Q. Would many people have an insulin problem?
Insulin resistance is quite common and can afflict people at different times in their lifecycle such as at puberty, (post pregnancies – for women) and at (menopause – for women) or later on in life. The key element to insulin resistance is:
– a genetic predisposition
– a decrease in physical activity and
– poor food choice.
Q. What is insulin exactly?
Insulin is a hormone that we all make. It passes though your blood stream to transport glucose and supply fuel to our muscles and if you don’t use up the fuel, it can actually go to fat in some people.
Insulin levels can be measured via a blood test and it is best to do a 2 hour Glucose Tolerance Test with both glucose and insulin levels being measured.
Q. This is the sort of thing people would talk to their doctor about?
People should tell their Doctor if they are having problems with losing weight despite
– low fat, healthy eating with exercise
They could need to have they insulin levels reviewed.
Q. You talked about caloric requirements?
Calories are the basic energy that we get out of our food on a daily basis.
We actually eat in accordance with how much fuel or calories we need. When we are caloric deficit we don’t get enough food IN and our bodies often trigger us to actually eat some more food. So it is our body’s actual way of using hunger and appetite to keep everything in equilibrium.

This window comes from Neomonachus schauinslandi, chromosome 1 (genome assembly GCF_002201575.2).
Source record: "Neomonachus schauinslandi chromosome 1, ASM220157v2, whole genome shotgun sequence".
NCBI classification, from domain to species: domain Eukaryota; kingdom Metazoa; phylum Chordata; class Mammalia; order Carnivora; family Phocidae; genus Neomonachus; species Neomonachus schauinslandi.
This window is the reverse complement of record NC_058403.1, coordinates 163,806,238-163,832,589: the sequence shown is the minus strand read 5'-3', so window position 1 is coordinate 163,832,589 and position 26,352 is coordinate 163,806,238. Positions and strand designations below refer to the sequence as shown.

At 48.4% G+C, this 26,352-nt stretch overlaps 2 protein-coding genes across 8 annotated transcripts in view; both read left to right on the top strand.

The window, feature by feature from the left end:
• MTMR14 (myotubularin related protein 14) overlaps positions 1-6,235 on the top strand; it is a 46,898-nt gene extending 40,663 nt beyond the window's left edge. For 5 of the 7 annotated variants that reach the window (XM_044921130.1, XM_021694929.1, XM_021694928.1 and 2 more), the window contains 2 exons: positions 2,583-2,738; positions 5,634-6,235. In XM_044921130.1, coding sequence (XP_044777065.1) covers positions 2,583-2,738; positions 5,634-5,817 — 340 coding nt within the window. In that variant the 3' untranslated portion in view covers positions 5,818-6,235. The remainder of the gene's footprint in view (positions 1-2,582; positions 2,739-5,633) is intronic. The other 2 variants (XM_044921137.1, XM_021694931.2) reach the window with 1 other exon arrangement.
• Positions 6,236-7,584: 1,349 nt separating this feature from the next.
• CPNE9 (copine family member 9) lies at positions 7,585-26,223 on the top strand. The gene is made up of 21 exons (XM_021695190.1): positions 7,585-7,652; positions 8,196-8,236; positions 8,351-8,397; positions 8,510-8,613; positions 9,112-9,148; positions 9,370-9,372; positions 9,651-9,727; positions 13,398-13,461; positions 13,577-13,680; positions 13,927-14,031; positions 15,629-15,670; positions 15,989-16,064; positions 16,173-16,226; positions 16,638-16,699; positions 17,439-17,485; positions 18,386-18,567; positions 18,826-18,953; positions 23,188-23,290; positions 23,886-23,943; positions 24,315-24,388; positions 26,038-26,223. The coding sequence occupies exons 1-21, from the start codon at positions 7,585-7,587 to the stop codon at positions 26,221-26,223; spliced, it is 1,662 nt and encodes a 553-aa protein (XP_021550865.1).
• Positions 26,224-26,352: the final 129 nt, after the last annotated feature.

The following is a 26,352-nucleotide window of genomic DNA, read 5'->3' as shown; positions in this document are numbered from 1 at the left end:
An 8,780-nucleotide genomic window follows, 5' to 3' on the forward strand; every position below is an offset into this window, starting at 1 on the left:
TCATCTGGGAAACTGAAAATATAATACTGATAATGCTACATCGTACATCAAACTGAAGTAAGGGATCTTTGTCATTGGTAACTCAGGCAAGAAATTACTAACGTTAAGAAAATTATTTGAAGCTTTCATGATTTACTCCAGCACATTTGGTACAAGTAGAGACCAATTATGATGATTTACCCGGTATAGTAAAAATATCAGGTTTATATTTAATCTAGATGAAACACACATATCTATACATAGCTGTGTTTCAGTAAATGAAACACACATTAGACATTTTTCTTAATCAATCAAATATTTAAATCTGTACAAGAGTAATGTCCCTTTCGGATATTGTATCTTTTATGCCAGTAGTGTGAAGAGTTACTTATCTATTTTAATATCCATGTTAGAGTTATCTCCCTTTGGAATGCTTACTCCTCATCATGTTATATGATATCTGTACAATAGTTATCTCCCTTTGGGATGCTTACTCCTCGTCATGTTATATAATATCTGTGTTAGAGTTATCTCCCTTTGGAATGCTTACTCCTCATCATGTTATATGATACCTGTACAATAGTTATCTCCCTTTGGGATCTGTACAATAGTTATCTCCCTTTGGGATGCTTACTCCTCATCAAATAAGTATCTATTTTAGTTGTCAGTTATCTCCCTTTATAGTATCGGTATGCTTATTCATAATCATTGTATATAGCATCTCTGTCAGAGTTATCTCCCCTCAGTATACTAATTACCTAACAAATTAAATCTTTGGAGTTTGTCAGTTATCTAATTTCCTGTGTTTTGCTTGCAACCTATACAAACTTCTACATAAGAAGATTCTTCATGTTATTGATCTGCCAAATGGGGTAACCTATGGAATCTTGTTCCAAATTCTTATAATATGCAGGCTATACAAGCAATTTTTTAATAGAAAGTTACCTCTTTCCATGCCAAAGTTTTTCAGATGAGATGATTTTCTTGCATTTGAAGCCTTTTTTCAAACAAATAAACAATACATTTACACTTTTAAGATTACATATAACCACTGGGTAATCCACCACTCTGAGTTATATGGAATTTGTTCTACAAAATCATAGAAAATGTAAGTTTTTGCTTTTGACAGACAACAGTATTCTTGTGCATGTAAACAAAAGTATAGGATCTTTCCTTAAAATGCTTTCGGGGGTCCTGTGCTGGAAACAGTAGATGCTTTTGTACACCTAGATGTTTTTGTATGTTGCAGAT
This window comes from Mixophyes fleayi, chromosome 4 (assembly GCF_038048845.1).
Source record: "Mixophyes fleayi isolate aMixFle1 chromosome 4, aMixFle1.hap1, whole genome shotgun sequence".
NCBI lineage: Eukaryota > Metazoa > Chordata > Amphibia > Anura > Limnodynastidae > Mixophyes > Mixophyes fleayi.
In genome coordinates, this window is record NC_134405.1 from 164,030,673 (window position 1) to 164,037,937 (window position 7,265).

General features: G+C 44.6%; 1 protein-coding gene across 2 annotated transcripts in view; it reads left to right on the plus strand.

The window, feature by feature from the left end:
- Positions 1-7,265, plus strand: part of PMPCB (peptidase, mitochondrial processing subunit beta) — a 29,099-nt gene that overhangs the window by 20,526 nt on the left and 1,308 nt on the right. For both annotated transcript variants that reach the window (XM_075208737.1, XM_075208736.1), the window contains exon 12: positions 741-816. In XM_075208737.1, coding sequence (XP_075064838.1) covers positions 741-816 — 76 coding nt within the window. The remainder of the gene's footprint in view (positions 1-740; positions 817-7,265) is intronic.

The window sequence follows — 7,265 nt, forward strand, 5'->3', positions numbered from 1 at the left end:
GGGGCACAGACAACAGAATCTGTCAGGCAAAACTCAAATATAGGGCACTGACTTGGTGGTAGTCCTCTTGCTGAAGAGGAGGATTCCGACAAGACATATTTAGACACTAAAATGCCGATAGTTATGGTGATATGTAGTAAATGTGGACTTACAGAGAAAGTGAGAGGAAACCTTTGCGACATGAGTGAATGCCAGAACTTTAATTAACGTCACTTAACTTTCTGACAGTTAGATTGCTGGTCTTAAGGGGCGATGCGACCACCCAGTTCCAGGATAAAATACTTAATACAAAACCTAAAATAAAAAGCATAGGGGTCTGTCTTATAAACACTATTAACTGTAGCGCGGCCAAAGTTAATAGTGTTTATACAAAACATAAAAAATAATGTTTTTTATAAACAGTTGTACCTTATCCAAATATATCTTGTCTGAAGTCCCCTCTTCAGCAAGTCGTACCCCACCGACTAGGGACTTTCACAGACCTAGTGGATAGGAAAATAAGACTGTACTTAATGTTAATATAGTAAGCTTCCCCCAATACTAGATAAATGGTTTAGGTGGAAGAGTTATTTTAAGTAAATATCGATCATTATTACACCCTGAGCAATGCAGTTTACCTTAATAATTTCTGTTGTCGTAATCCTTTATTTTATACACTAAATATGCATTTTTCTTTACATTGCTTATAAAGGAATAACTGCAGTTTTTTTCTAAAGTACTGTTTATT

Q. At very stressful times not only can eating habits change but also drinking habits. How does self medicating with alcohol affect us?
If you then develop a dependence on alcohol, other issues may again need to be addressed.
We know we can have a glass of wine to relax and wind down but by the same token if that then becomes a routine occurrence, we have a possibility of having problems, such as weight gain but also further load on the liver. Skin can also suffer from dehydration and could lead to premature ageing.
Q. How would that affect our metabolism?
Alcohol is a very caloric or high energy food. A glass of wine could give you 250 calories which could be equal to a simple sandwich.
All of a sudden you might be eating extra food in the form of drink and weight gain may occur from this.
Also drinking too much alcohol depletes your B group vitamins and then you’ll be combating another issue. You will need to increase your vitamin intake to combat the habit that may be starting to evolve.